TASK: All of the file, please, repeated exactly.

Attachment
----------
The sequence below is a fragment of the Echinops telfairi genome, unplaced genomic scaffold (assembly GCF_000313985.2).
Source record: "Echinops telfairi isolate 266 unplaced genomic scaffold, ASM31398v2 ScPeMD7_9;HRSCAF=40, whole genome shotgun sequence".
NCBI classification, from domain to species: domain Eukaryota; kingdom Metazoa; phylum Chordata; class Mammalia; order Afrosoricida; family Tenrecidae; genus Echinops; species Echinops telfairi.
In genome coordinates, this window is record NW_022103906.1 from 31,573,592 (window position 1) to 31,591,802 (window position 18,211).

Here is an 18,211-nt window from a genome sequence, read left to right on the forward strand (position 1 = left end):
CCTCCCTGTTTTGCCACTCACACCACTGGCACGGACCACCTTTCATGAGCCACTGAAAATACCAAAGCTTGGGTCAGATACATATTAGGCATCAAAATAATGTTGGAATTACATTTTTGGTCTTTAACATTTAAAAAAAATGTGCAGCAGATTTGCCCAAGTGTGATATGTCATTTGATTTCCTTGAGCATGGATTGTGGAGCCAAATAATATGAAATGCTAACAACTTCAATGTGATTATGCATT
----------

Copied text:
The sequence below is a fragment of the Echinops telfairi genome, unplaced genomic scaffold (assembly GCF_000313985.2).
Source record: "Echinops telfairi isolate 266 unplaced genomic scaffold, ASM31398v2 ScPeMD7_9;HRSCAF=40, whole genome shotgun sequence".
NCBI classification, from domain to species: domain Eukaryota; kingdom Metazoa; phylum Chordata; class Mammalia; order Afrosoricida; family Tenrecidae; genus Echinops; species Echinops telfairi.
In genome coordinates, this window is record NW_022103906.1 from 31,573,592 (window position 1) to 31,591,802 (window position 18,211).

Here is an 18,211-nt window from a genome sequence, read left to right on the forward strand (position 1 = left end):
CCTCCCTGTTTTGCCACTCACACCACTGGCACGGACCACCTTTCATGAGCCACTGAAAATACCAAAGCTTGGGTCAGATACATATTAGGCATCAAAATAATGTTGGAATTACATTTTTGGTCTTTAACATTTAAAAAAAATGTGCAGCAGATTTGCCCAAGTGTGATATGTCATTTGATTTCCTTGAGCATGGATTGTGGAGCCAAATAATATGAAATGCTAACAACTTCAATGTGATTATGCATT